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Commission on Life Sciences Bruce M. Alberts, Chairman, University of California, San Francisco, California Perry L. Adkisson, Texas A&M University, College Station, Texas Francisco J. Ayala, University of California, Irvine, California J. Michael Bishop, University of California Medical Center, San Francisco, California Freeman J. Dyson, Institute for Advanced Study, Princeton, New Jersey Nina V. Fedoroff, Carnegie Institution of Washington, Baltimore, Maryland Ralph W.F. Hardy, Boyce Thompson Institute for Plant Research (Cornell), Ithaca, New York Richard J. Havel, University of California School of Medicine, San Francisco, California Leroy E. Hood, California Institute of Technology, Pasadena, California Donald F. Hornig, Harvard School of Public Health, Boston, Massachusetts Ernest G. Jaworski, Monsanto Company, St. Louis, Missouri Simon A. Levin, Cornell University, Ithaca, New York Harold A. Mooney, Stanford University, Stanford, California Steven P. Pakes, University of Texas, Dallas, Texas Joseph E. Rall, National Institutes of Health, Bethesda, Maryland Richard D. Remington, University of Iowa, Ames, Iowa Paul G. Risser, University of New Mexico, Albuquerque, New Mexico Richard B. Setlow, Brookhaven National Laboratory, Upton, New York Torsten N. Wiesel, Rockefeller University, New York, New York John E. Burris, Executive Director V1

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Sponsors National Heart, Lung, and Blood Institute National Institute of Environmental Health Sciences U.S. Environmental Protection Agency U.S. Public Health Service, Agency for Toxic Substances and Disease Registry Government Liaison Group John R. Fowle III, Chairman, U.S. Environmental Protection Agency, Washington, D.C. Henry Falk, Centers for Disease Control, Atlanta, Georgia W. Harry Hannon, Centers for Disease Control, Atlanta, Georgia Suzanne Hurd, National Heart, Lung and Blood Institute, Bethesda, Maryland Dennis Jones, Agency for Toxic Substances and Disease Registry, Atlanta, Georgia James Lamb, U.S. Environmental Protection Agency, Washington, D.C. George Lucier, National Institute of Environmental Health Sciences, Research Triangle Park, North Carolina Carol Mapes, Food and Drug Administration, Washington, D.C. Michael D. Waters, U.S. Environmental Protection Agency, Washington, D.C. - V11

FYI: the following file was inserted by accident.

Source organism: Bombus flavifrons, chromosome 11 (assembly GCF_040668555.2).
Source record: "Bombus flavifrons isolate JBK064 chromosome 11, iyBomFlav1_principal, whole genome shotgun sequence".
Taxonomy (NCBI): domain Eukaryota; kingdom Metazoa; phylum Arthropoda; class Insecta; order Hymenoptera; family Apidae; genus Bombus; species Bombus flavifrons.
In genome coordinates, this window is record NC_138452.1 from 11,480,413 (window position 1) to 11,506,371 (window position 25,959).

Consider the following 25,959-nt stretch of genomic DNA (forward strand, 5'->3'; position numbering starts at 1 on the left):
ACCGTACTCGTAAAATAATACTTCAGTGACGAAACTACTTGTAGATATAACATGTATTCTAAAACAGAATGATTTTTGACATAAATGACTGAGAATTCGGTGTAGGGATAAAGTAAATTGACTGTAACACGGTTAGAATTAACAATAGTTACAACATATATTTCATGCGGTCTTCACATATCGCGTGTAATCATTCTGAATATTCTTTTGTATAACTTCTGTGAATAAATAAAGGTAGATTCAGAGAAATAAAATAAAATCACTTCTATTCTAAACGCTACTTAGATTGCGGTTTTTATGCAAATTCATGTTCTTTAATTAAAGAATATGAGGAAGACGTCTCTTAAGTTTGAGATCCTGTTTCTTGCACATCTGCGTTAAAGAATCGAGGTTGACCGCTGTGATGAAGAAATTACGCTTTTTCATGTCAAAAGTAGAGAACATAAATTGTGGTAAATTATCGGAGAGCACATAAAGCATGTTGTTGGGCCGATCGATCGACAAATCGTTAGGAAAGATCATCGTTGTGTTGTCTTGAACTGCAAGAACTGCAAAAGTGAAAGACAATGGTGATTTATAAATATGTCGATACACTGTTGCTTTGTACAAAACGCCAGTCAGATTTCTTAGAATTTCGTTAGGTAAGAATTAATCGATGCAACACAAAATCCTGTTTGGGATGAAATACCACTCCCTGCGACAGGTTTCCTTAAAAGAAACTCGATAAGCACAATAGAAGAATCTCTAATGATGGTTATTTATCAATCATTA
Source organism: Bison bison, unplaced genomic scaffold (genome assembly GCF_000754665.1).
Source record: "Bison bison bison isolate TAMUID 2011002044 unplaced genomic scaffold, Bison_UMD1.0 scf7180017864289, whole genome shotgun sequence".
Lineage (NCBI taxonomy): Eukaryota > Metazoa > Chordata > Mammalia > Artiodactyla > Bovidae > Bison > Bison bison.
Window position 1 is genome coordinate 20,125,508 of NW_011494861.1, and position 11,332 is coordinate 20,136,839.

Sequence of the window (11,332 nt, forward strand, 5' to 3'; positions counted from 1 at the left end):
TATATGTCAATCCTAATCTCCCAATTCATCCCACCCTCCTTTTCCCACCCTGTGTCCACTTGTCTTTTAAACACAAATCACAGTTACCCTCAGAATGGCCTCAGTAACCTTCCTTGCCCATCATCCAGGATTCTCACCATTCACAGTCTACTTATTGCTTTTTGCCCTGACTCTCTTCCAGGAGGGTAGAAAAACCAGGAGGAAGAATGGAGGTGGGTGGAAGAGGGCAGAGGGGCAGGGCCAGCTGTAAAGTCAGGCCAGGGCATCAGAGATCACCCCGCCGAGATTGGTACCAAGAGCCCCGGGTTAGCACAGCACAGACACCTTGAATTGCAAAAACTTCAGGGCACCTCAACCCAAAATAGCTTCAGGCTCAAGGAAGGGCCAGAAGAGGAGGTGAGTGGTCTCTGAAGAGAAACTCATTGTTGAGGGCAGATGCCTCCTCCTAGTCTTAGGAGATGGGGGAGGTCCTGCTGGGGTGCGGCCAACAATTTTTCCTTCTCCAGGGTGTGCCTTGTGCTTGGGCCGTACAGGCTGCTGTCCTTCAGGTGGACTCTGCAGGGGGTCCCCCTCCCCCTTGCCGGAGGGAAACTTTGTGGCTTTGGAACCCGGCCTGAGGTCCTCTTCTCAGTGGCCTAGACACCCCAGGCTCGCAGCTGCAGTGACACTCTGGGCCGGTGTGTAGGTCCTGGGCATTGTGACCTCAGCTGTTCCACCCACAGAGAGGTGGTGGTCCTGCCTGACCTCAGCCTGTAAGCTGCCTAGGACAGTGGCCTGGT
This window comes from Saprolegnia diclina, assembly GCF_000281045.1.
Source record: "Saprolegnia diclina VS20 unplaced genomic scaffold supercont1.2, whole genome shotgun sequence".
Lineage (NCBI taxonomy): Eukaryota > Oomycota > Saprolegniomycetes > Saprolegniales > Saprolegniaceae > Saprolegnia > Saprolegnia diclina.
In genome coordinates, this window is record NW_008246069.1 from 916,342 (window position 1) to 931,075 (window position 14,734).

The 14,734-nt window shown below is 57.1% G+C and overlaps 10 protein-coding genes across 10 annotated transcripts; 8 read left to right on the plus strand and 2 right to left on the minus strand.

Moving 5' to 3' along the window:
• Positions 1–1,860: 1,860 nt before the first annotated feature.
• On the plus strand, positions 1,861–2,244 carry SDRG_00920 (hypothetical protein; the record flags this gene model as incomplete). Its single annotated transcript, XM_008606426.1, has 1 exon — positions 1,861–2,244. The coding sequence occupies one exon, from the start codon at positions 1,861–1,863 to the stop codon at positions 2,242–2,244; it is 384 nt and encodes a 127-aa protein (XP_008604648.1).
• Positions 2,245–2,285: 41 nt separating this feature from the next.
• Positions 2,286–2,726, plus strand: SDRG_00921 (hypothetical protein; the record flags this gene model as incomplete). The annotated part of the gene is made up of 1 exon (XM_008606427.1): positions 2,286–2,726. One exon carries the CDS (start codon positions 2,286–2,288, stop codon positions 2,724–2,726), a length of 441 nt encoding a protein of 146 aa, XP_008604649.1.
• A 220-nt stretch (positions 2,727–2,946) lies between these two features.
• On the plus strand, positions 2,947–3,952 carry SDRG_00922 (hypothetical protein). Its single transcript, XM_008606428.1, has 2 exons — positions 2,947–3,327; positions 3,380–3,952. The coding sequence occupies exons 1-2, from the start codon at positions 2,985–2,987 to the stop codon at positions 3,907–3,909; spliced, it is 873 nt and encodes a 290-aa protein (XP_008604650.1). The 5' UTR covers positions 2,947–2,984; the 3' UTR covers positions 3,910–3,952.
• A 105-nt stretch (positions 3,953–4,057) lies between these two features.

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Preface The American people have become increasingly aware of the potential for exposure to toxic material in the air we breathe and have developed a need for accurate, objective information on the health effects of inhaled pollutants. In keeping with that need, the National Heart, Lung, and Blood Institute, the National Institute of Environmental Health Sciences, the Office of Health Research of the U.S. Environmental Protection Agency, and the Agency for Toxic Substances and Disease Registry of the U.S. Public Health Service asked the Board on Environmental Studies and Toxicology in the National Research Council's Commission on Life Sciences to examine the potential for use of biologic markers in environmental health research. The term "biologic markers" refers to indicators of events in biologic systems or samples. It is useful to classify biologic markers into three types-markers of exposure, of effect, and of susceptibility-and to describe the events peculiar to each type. The Committee on Biologic Markers was organized and considered the subj ects of environmen- tal research in which the use of biologic markers had the greatest potential for major contributions. Three biologic systems were chosen: the reproductive system, the respiratory system, and the immunologic system. This report is the product of the Subcommittee on Pulmonary Toxicology. The subcommittee comprised a wide variety of persons working in the field of respiratory health effects, including clinicians, epidemiologists, toxicologists, physiologists, pathologists, aerosol scientists, and biochemists. The intent was to consider various kinds of basic research wherein phenomena under study might have the potential for use as markers of environmental exposures and disease, even if the original goal of the research had nothing to do with such markers. The major topics of discussion at the first meeting of the subcommittee were the meaning of the term "biologic marker" in the respiratory system and how these markers could be used in environmental health research. Eventually, the subcommittee decided to place major emphasis on biologic markers of two types: markers of exposure and markers of effects of environmental pollutants. Markers of susceptibility to environmental materials were also considered important, but, because of limitations of resources, were included only if they could also serve as markers of exposure or effects. Finding biologic markers that can be used to measure the extent of exposure to and effects of environmental pollutants is not easy. In exposed persons, a marker must be able to detect an extremely small increase in a disease due to environmental exposures against a large background of the same or similar diseases from other causes. Inevitably, 1X